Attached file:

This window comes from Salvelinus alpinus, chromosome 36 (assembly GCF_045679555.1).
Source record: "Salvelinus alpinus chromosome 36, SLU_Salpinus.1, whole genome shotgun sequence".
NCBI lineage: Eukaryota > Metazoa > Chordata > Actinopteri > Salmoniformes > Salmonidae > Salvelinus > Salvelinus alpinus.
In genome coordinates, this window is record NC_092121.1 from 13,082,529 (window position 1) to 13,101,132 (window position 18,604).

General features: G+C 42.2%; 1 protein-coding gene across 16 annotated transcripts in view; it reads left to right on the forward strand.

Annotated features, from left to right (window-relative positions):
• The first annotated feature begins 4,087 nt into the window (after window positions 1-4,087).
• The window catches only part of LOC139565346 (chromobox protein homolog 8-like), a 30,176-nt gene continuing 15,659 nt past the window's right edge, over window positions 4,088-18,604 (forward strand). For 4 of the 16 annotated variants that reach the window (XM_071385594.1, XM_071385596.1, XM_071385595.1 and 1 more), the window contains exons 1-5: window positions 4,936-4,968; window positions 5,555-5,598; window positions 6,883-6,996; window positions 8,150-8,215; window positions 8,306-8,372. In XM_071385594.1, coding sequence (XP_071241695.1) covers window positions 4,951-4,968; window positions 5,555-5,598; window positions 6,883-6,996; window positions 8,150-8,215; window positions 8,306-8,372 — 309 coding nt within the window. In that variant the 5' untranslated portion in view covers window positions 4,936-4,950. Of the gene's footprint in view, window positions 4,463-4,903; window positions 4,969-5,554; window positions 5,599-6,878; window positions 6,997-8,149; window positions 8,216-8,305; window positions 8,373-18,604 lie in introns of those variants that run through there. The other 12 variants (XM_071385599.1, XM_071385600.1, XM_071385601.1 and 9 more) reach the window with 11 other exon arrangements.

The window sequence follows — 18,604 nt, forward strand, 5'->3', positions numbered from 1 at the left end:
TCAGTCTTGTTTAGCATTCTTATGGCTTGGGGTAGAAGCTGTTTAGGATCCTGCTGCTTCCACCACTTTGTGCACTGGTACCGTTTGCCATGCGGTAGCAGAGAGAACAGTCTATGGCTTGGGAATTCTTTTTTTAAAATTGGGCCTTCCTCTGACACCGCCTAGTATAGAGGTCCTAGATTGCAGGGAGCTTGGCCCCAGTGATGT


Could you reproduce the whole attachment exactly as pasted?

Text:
This window comes from Salvelinus alpinus, chromosome 36 (assembly GCF_045679555.1).
Source record: "Salvelinus alpinus chromosome 36, SLU_Salpinus.1, whole genome shotgun sequence".
NCBI lineage: Eukaryota > Metazoa > Chordata > Actinopteri > Salmoniformes > Salmonidae > Salvelinus > Salvelinus alpinus.
In genome coordinates, this window is record NC_092121.1 from 13,082,529 (window position 1) to 13,101,132 (window position 18,604).

General features: G+C 42.2%; 1 protein-coding gene across 16 annotated transcripts in view; it reads left to right on the forward strand.

Annotated features, from left to right (window-relative positions):
• The first annotated feature begins 4,087 nt into the window (after window positions 1-4,087).
• The window catches only part of LOC139565346 (chromobox protein homolog 8-like), a 30,176-nt gene continuing 15,659 nt past the window's right edge, over window positions 4,088-18,604 (forward strand). For 4 of the 16 annotated variants that reach the window (XM_071385594.1, XM_071385596.1, XM_071385595.1 and 1 more), the window contains exons 1-5: window positions 4,936-4,968; window positions 5,555-5,598; window positions 6,883-6,996; window positions 8,150-8,215; window positions 8,306-8,372. In XM_071385594.1, coding sequence (XP_071241695.1) covers window positions 4,951-4,968; window positions 5,555-5,598; window positions 6,883-6,996; window positions 8,150-8,215; window positions 8,306-8,372 — 309 coding nt within the window. In that variant the 5' untranslated portion in view covers window positions 4,936-4,950. Of the gene's footprint in view, window positions 4,463-4,903; window positions 4,969-5,554; window positions 5,599-6,878; window positions 6,997-8,149; window positions 8,216-8,305; window positions 8,373-18,604 lie in introns of those variants that run through there. The other 12 variants (XM_071385599.1, XM_071385600.1, XM_071385601.1 and 9 more) reach the window with 11 other exon arrangements.

The window sequence follows — 18,604 nt, forward strand, 5'->3', positions numbered from 1 at the left end:
TCAGTCTTGTTTAGCATTCTTATGGCTTGGGGTAGAAGCTGTTTAGGATCCTGCTGCTTCCACCACTTTGTGCACTGGTACCGTTTGCCATGCGGTAGCAGAGAGAACAGTCTATGGCTTGGGAATTCTTTTTTTAAAATTGGGCCTTCCTCTGACACCGCCTAGTATAGAGGTCCTAGATTGCAGGGAGCTTGGCCCCAGTGATGT